Have any of you ever met a intellect who believes in god? I saw one on TV who is suppose to be a quantum mechanic scientist. I'm not an expert but understanding quantum mechanics would make it imposable to believe in god. They simply can not be combined.

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Life for me would be so much better if I could blame everything on god. When there is a tragic even such as a plane crash and one or two people survive, they always say " god was protecting me". No one ever ask them why they think god protected them while all around them people died.
I have had many college professors who were also theists. I once attended an excellent lecture by a historian Catholic priest/scholar about the migration of man which agreed with scientific theory. I have met some of these priest/scholars and I do have respect for their work. I have a feeling they have a box for god which they put him away in while they are working on their research and take him out for special occasions. If it weren't for Muslim scholars, we would know considerably less about African history. I may be more likely to meet these types, because my field is liberal arts.

As long as they keep their religion separate from their work, I don't have a problem with these types. However, if they start saying stupid things like god supported one side or another in a war, then I would totally dismiss them as a scholar.

On a side note, I had a xtain astronomy professor. He went through all sorts of mental acrobatics to prove god was in the formation of stars, etc. He was so odd in his mental aerobics that even the xtains found him strange. However, his class was easy, you know how it is.... :o)
Actually, there's nothing in Physics which defies the possibility in such a divine entity. Of course most would doubt it, but many Physicists consider it possible. Though most doubt the Christians have it. It's biology where things begin to get twisted up for any believers.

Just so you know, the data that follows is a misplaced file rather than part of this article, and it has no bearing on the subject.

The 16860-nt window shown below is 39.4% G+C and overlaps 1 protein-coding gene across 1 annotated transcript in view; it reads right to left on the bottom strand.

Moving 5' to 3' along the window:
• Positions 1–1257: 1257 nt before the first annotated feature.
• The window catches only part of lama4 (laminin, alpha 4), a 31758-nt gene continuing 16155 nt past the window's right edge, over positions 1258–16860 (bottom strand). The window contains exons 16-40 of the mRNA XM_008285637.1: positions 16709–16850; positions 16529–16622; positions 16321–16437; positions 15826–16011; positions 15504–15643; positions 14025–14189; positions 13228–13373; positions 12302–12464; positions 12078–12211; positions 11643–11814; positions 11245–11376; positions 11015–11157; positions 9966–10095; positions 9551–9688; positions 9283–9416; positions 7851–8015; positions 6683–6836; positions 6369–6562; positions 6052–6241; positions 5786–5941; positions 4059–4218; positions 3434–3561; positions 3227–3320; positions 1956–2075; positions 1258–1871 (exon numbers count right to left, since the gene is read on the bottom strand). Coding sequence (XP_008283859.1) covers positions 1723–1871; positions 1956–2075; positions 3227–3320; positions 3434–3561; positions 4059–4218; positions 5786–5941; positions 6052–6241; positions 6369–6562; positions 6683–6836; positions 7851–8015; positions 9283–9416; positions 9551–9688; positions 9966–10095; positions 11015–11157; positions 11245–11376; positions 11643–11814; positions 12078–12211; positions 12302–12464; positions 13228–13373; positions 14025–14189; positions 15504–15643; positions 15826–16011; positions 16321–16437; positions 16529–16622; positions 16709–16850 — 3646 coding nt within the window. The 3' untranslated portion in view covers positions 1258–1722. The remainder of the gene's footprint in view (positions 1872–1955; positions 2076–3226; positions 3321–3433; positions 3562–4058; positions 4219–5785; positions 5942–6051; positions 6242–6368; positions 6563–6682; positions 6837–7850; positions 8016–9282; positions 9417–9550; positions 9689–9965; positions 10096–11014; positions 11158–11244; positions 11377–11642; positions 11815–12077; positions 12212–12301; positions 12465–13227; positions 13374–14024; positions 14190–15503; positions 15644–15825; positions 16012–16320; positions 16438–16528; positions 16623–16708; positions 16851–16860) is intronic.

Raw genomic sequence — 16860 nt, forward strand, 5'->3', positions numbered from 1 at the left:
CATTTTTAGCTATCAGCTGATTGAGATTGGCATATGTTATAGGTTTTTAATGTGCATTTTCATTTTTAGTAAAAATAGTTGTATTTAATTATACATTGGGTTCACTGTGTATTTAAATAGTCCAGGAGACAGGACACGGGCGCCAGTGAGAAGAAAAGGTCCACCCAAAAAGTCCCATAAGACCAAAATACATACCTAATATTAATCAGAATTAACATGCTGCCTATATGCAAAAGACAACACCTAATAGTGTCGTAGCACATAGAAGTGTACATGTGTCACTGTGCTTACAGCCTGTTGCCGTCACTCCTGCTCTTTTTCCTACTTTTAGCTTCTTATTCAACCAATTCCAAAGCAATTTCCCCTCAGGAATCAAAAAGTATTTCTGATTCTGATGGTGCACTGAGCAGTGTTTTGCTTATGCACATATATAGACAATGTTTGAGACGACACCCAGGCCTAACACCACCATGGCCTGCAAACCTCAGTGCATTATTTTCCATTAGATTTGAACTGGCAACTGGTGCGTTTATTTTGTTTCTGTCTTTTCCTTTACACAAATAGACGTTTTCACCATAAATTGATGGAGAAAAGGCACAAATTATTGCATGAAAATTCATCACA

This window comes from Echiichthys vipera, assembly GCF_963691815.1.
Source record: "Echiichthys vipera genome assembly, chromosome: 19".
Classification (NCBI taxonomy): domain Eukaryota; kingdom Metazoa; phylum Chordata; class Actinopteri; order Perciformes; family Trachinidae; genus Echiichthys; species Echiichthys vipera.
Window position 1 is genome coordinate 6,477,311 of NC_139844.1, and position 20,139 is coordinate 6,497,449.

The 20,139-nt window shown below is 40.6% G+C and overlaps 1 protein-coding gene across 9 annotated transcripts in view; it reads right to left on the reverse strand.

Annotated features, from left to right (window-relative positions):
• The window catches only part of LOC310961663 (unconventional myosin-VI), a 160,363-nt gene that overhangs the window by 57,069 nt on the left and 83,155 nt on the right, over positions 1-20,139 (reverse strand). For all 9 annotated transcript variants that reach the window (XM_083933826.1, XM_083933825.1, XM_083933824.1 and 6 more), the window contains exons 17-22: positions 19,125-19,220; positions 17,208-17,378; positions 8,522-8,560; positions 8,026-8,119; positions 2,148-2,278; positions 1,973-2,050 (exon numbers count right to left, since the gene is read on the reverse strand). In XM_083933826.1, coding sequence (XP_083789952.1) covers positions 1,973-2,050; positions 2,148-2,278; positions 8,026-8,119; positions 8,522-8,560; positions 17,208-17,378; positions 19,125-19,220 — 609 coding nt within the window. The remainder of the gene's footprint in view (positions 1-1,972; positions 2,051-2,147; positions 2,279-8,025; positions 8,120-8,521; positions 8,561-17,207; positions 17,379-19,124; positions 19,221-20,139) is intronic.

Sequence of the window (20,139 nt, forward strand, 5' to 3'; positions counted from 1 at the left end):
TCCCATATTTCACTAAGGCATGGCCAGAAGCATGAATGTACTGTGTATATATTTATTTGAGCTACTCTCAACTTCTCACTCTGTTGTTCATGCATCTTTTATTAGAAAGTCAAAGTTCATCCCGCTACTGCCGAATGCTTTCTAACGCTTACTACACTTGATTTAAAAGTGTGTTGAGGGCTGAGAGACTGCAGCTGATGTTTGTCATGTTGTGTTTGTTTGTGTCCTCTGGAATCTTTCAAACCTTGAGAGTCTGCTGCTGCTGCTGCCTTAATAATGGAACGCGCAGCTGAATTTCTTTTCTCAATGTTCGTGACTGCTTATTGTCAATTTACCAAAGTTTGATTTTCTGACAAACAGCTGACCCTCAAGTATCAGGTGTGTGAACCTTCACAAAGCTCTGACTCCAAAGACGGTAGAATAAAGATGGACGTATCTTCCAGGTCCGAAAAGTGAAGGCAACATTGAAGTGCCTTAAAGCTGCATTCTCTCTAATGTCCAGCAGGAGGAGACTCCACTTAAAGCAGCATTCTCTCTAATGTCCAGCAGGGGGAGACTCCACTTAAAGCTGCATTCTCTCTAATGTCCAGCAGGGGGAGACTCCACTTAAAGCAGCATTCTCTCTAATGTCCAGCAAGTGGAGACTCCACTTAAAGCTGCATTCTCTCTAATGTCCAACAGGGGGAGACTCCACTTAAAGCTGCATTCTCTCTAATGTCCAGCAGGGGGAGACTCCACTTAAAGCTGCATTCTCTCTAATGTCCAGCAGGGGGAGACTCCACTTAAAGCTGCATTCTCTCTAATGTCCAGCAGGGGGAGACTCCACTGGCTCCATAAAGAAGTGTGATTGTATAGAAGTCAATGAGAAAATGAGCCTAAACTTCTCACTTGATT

Max Planck, the founder of quantum mechanics, was devoutly Christian and believed in a very existential deity. He was essentially Neoplatonic about it though, defining God as the unintelligible. He believed that God was essentially a potential being.
But was he a Christian, Jew, Muslim or what?
Planck identified as a Lutheran, but he was probably more of a universalist; he respected other belief systems such as Judaism. Planck believed in certain abstractions that formed order in the universe and which gave his life meaning. He also had a respect for some of the major Lutheran teachings, though he lamented and despised their antisemitism. He considered these abstractions to be the God of Lutheranism.
The major reason for scientists like Planck remaining religious is to preserve a culture and philosophy with which the religion is associated. A lot of people feel that they are forsaking their heritage by adopting another religion.

A major reason, especially in Planck's case, to remain professedly religious is because of laws and persecution that one will face. Planck put his life in danger when protesting the Nazis.

Leonhard Euler, the greatest mathematician of all time imho, wrote long tracts defending the Bible and its inerrancy. If you read them closely, you'll see he uses arguments that no religious person, including Planck, would use though such as arguing that the senses can perceive God and truth. Ditto for Thomas Hobbes. In Euler's case, his religiosity can be easily explained. In Germany, a woman once asked him why he was so quiet. He responded "Ma'am, I come from a place where if you speak you are hanged."

My main objection to Planck here is his semantics. He changed the definition of God. He did this for cultural and historical reasons. I tried to hold religious views similar to Planck's for a long time, but I had to stop because I wasn't using the definition of God that most people recognized.



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